Real Estate Tax
and Swap - Tax Savings ideas on Selling a Highly Appreciated
Home - Let's say you own a principal residence that has
appreciated tremendously since you purchased it. You would now like
to unload the property and convert your big equity stake into some
sort of income-producing investment. Perhaps you are approaching
retirement age and want to replace earnings from your job or
business. Or you may want to convert your home equity into an asset
that generates positive cash flow.
It's a good idea — but be
careful of the tax bill. Some of the gain will be tax free if you
meet certain qualifications but if the profit on the home is large
enough, some of it will also be taxed.
Sale of your Home - Big Tax
Category: Tax and Taxation Law
Subject: denial of house revaluation by county tax
NJ state certified appraiser hired by the township
never entered the townhouse to revalue the property. This gave rise
to a tax appeal before the county board. Township attorney argued
the new assessment is fair based on the comparative sale submitted
by me to the tax board. All 7 other townhouses were appraised by
walk in and walk around the property - mine was not. I want to
appeal to a higher court based on the fact that the appraiser did
not follow the law with respect to doing an appraisal thereby
declaring the new tax assessment void. Thank
Category: Tax and Taxation Law
Subject: Re: denial of house revaluation by county tax
An actual inspection inside the property is not
necessary for a Municipal Tax Appraisal. The key issue is whether
your property is appraised similarly to the other townhouses in your
development. Unless your appraisal exceeds 115% of the fair market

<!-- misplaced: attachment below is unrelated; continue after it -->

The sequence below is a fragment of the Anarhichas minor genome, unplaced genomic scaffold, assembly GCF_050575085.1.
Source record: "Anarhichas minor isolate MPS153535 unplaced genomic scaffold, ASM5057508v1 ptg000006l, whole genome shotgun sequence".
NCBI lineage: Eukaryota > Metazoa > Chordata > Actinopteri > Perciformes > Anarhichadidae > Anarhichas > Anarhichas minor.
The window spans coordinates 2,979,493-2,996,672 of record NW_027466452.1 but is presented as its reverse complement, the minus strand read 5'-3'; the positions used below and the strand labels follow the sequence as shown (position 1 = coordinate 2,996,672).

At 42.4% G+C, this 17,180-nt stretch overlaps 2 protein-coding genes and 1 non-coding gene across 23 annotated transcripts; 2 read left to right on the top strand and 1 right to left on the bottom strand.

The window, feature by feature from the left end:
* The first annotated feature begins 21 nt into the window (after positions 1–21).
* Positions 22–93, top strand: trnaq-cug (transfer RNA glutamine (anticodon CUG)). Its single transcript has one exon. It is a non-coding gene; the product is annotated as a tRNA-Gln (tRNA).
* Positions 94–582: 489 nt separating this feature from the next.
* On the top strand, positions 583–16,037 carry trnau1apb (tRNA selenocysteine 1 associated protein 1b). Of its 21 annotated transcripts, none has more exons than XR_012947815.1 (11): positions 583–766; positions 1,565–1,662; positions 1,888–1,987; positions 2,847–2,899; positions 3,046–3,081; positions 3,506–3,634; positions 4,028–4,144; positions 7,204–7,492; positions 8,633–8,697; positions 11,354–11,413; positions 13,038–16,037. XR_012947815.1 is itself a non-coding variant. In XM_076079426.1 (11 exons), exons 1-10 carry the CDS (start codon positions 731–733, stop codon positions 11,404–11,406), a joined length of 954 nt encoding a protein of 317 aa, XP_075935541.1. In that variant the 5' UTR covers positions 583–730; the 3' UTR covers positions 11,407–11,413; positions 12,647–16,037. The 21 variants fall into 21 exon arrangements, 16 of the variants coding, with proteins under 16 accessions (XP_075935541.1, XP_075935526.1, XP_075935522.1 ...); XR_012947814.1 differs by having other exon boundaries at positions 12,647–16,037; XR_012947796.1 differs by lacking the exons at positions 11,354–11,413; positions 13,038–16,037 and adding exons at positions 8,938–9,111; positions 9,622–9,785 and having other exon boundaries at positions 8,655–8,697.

value, you will not be able to effectively appeal. You should
contact a tax attorney to give you the specific advice you need. For
further information, please check my website www.taxesq.com. 1/06
So you think your $1 million liability insurance
policy is enough to protect you? Not anymore!
A woman who was beaten, raped and robbed at her Marietta,
GA., apartment was awarded $9 million in compensatory damages by a
Fulton County State Court jury. One premises liability expert,
Gilbert H. Deitch, said $9 million was the largest award he had ever
heard for an apartment rape case. The sum also floored the lawyer
representing the apartment owners. "Not to take anything away from
that woman's suffering, but we were shocked at the amount," said
defense attorney Charles Richard "Chip" Carson of Atlanta's Nall
& Miller. "It was nine or 10 times larger than anything we'd
contemplated during trial," added Carson, who made the unusual move
in the middle of the trial of admitting the defendant was liable for
the attack and focused only on arguing over damages.
Law, the plaintiffs counsel, said the circumstances surrounding the
attack -- and testimony concerning the apartment complex's security
and maintenance -- spurred jurors to award the amount he had
recommended during the two-day trial. Even though the attack
occurred in Cobb County, GA., the trial was held in Fulton, GA.,
because the owners and management company are registered there. M.H.
v. EPT Management Company and TVO Hampton Village Partners LLP, No.
CV-02-vs-034714H (Fult. St. Dec. 14, 2005). The victim was leaving
her Hampton Village apartment about 9 p.m. on July 24, 1999, when
she was accosted, said Law. "Two guys stick a gun in her back,
shoved her in the apartment, and one guy robbed the place while the
other one raped her," he said. The two assailants ran away and were
never caught, he said.
The conclusion is that all commercial and
rental buildings should be held in a Limited Liability Company,